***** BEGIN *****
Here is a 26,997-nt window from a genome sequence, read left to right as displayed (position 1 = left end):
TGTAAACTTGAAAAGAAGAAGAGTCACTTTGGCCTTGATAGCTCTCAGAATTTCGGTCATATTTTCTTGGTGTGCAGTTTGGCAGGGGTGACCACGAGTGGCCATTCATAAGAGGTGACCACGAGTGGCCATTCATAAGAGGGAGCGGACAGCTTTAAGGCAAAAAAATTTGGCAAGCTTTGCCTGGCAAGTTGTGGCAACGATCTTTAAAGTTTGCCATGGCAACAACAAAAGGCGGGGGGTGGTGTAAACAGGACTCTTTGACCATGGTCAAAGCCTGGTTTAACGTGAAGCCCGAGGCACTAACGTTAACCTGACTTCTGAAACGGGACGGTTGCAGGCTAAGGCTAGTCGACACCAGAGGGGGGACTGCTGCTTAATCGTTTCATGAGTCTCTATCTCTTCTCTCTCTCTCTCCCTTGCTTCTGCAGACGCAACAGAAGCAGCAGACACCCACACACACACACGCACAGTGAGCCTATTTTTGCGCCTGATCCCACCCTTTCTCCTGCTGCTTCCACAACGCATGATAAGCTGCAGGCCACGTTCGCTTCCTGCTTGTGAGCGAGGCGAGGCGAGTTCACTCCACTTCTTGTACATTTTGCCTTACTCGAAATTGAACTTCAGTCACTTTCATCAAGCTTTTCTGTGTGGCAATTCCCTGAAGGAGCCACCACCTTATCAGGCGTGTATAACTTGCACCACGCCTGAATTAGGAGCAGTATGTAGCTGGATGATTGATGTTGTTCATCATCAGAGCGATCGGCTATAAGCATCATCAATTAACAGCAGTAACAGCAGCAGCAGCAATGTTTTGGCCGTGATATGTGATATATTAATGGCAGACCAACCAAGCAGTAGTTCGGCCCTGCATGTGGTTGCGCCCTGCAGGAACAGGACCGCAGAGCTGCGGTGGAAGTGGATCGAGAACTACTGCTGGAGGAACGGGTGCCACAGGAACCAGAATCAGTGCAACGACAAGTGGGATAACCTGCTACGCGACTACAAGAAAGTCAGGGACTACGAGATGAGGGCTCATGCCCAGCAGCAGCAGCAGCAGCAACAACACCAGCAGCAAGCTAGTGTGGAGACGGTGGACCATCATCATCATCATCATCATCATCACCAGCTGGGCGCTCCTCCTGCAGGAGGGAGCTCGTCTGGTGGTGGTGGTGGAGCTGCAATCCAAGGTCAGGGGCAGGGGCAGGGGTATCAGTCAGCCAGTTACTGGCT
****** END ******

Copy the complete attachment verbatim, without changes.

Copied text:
Here is a 26,997-nt window from a genome sequence, read left to right as displayed (position 1 = left end):
TGTAAACTTGAAAAGAAGAAGAGTCACTTTGGCCTTGATAGCTCTCAGAATTTCGGTCATATTTTCTTGGTGTGCAGTTTGGCAGGGGTGACCACGAGTGGCCATTCATAAGAGGTGACCACGAGTGGCCATTCATAAGAGGGAGCGGACAGCTTTAAGGCAAAAAAATTTGGCAAGCTTTGCCTGGCAAGTTGTGGCAACGATCTTTAAAGTTTGCCATGGCAACAACAAAAGGCGGGGGGTGGTGTAAACAGGACTCTTTGACCATGGTCAAAGCCTGGTTTAACGTGAAGCCCGAGGCACTAACGTTAACCTGACTTCTGAAACGGGACGGTTGCAGGCTAAGGCTAGTCGACACCAGAGGGGGGACTGCTGCTTAATCGTTTCATGAGTCTCTATCTCTTCTCTCTCTCTCTCCCTTGCTTCTGCAGACGCAACAGAAGCAGCAGACACCCACACACACACACGCACAGTGAGCCTATTTTTGCGCCTGATCCCACCCTTTCTCCTGCTGCTTCCACAACGCATGATAAGCTGCAGGCCACGTTCGCTTCCTGCTTGTGAGCGAGGCGAGGCGAGTTCACTCCACTTCTTGTACATTTTGCCTTACTCGAAATTGAACTTCAGTCACTTTCATCAAGCTTTTCTGTGTGGCAATTCCCTGAAGGAGCCACCACCTTATCAGGCGTGTATAACTTGCACCACGCCTGAATTAGGAGCAGTATGTAGCTGGATGATTGATGTTGTTCATCATCAGAGCGATCGGCTATAAGCATCATCAATTAACAGCAGTAACAGCAGCAGCAGCAATGTTTTGGCCGTGATATGTGATATATTAATGGCAGACCAACCAAGCAGTAGTTCGGCCCTGCATGTGGTTGCGCCCTGCAGGAACAGGACCGCAGAGCTGCGGTGGAAGTGGATCGAGAACTACTGCTGGAGGAACGGGTGCCACAGGAACCAGAATCAGTGCAACGACAAGTGGGATAACCTGCTACGCGACTACAAGAAAGTCAGGGACTACGAGATGAGGGCTCATGCCCAGCAGCAGCAGCAGCAGCAACAACACCAGCAGCAAGCTAGTGTGGAGACGGTGGACCATCATCATCATCATCATCATCATCACCAGCTGGGCGCTCCTCCTGCAGGAGGGAGCTCGTCTGGTGGTGGTGGTGGAGCTGCAATCCAAGGTCAGGGGCAGGGGCAGGGGTATCAGTCAGCCAGTTACTGGCT